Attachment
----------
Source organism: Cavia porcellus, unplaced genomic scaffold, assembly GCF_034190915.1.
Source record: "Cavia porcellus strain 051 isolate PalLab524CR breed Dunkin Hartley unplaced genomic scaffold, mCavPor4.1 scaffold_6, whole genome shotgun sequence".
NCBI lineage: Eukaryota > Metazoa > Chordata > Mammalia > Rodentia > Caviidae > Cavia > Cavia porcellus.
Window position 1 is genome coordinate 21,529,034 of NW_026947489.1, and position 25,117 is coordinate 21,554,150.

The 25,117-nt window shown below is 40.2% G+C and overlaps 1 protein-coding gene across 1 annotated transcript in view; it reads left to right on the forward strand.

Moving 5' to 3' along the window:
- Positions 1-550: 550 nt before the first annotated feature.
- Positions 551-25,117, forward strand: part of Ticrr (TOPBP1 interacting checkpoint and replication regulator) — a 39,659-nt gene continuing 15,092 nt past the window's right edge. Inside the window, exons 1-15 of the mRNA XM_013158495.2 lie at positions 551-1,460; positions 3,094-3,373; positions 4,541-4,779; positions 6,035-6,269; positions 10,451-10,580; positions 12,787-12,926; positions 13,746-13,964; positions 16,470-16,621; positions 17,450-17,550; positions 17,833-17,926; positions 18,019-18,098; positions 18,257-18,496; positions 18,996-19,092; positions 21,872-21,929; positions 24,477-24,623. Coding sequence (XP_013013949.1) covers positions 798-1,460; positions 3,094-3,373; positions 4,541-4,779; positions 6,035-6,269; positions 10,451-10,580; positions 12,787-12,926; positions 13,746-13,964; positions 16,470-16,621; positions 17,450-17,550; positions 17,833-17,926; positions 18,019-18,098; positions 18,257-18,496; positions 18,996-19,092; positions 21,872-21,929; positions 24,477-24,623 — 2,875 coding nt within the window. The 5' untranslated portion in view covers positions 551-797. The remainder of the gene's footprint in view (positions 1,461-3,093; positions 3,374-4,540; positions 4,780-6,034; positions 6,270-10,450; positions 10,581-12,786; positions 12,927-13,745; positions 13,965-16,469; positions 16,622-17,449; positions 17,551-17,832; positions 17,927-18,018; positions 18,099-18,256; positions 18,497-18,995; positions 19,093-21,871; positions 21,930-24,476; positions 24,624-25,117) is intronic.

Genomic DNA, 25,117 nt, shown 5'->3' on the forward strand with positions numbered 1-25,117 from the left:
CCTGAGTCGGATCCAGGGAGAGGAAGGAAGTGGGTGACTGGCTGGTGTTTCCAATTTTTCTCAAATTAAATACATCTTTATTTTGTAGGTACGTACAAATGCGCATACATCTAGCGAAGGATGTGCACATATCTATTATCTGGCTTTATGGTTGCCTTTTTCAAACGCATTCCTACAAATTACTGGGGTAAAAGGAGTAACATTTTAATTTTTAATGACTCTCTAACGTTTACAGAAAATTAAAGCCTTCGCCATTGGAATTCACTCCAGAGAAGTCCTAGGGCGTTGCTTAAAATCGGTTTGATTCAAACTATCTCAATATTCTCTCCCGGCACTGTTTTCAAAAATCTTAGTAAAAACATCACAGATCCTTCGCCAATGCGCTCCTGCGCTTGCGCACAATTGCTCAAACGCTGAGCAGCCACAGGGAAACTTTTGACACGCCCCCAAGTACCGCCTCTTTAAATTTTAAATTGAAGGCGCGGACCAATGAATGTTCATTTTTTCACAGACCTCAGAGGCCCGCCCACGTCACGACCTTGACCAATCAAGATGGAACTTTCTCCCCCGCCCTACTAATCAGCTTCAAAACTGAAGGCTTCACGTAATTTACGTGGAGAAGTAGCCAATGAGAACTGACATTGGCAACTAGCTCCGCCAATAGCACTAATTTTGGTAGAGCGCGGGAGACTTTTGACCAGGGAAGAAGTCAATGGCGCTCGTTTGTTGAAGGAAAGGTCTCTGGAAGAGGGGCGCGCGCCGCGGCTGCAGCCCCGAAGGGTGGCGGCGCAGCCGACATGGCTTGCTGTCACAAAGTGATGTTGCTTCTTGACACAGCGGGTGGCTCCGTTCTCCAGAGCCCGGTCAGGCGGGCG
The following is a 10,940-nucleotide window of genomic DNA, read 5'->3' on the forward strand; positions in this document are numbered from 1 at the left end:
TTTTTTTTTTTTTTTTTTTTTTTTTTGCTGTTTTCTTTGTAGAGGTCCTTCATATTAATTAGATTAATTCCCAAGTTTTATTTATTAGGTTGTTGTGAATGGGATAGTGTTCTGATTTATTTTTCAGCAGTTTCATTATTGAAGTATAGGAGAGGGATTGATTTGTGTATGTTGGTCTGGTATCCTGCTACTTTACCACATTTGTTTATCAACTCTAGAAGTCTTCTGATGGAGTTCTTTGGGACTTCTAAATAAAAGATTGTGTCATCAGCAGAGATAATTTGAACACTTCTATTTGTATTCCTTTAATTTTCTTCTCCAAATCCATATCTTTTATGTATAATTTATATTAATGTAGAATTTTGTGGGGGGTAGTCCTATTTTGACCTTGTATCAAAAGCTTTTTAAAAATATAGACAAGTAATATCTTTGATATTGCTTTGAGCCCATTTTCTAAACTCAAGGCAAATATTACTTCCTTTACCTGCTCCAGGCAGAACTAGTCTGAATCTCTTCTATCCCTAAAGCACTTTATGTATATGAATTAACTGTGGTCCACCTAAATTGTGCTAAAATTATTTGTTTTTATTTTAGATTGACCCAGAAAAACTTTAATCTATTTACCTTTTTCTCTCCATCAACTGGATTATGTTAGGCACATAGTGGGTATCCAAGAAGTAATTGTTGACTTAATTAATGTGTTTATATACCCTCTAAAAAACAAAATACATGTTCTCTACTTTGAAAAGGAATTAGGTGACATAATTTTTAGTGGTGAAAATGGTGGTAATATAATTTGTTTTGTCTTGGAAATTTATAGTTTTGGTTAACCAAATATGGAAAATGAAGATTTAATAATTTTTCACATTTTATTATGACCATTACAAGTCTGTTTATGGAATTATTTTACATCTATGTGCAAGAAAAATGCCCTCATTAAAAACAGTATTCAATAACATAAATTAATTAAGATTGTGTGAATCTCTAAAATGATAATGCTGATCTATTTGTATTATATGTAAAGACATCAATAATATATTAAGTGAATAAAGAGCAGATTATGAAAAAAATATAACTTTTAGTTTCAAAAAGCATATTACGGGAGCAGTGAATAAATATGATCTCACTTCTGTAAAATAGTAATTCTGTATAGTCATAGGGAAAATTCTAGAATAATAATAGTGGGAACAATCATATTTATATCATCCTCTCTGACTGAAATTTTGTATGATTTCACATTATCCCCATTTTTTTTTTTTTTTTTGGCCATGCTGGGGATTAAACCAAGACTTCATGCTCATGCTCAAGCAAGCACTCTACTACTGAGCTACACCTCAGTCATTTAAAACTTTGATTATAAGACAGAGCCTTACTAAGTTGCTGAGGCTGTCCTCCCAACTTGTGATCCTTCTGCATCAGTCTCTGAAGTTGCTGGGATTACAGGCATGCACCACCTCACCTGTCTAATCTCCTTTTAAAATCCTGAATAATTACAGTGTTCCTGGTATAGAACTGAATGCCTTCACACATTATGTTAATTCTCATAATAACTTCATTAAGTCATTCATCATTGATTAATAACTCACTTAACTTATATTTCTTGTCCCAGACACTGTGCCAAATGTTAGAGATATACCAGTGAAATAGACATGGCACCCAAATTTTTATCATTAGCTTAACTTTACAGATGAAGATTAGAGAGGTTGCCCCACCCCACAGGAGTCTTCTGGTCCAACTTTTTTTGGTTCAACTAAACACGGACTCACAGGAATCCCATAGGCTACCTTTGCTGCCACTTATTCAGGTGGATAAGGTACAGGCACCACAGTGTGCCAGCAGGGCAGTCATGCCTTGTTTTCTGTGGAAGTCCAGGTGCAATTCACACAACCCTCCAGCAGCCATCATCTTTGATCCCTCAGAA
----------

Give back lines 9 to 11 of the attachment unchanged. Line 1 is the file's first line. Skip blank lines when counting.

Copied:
Genomic DNA, 25,117 nt, shown 5'->3' on the forward strand with positions numbered 1-25,117 from the left:
CCTGAGTCGGATCCAGGGAGAGGAAGGAAGTGGGTGACTGGCTGGTGTTTCCAATTTTTCTCAAATTAAATACATCTTTATTTTGTAGGTACGTACAAATGCGCATACATCTAGCGAAGGATGTGCACATATCTATTATCTGGCTTTATGGTTGCCTTTTTCAAACGCATTCCTACAAATTACTGGGGTAAAAGGAGTAACATTTTAATTTTTAATGACTCTCTAACGTTTACAGAAAATTAAAGCCTTCGCCATTGGAATTCACTCCAGAGAAGTCCTAGGGCGTTGCTTAAAATCGGTTTGATTCAAACTATCTCAATATTCTCTCCCGGCACTGTTTTCAAAAATCTTAGTAAAAACATCACAGATCCTTCGCCAATGCGCTCCTGCGCTTGCGCACAATTGCTCAAACGCTGAGCAGCCACAGGGAAACTTTTGACACGCCCCCAAGTACCGCCTCTTTAAATTTTAAATTGAAGGCGCGGACCAATGAATGTTCATTTTTTCACAGACCTCAGAGGCCCGCCCACGTCACGACCTTGACCAATCAAGATGGAACTTTCTCCCCCGCCCTACTAATCAGCTTCAAAACTGAAGGCTTCACGTAATTTACGTGGAGAAGTAGCCAATGAGAACTGACATTGGCAACTAGCTCCGCCAATAGCACTAATTTTGGTAGAGCGCGGGAGACTTTTGACCAGGGAAGAAGTCAATGGCGCTCGTTTGTTGAAGGAAAGGTCTCTGGAAGAGGGGCGCGCGCCGCGGCTGCAGCCCCGAAGGGTGGCGGCGCAGCCGACATGGCTTGCTGTCACAAAGTGATGTTGCTTCTTGACACAGCGGGTGGCTCCGTTCTCCAGAGCCCGGTCAGGCGGGCG
The following is a 10,940-nucleotide window of genomic DNA, read 5'->3' on the forward strand; positions in this document are numbered from 1 at the left end: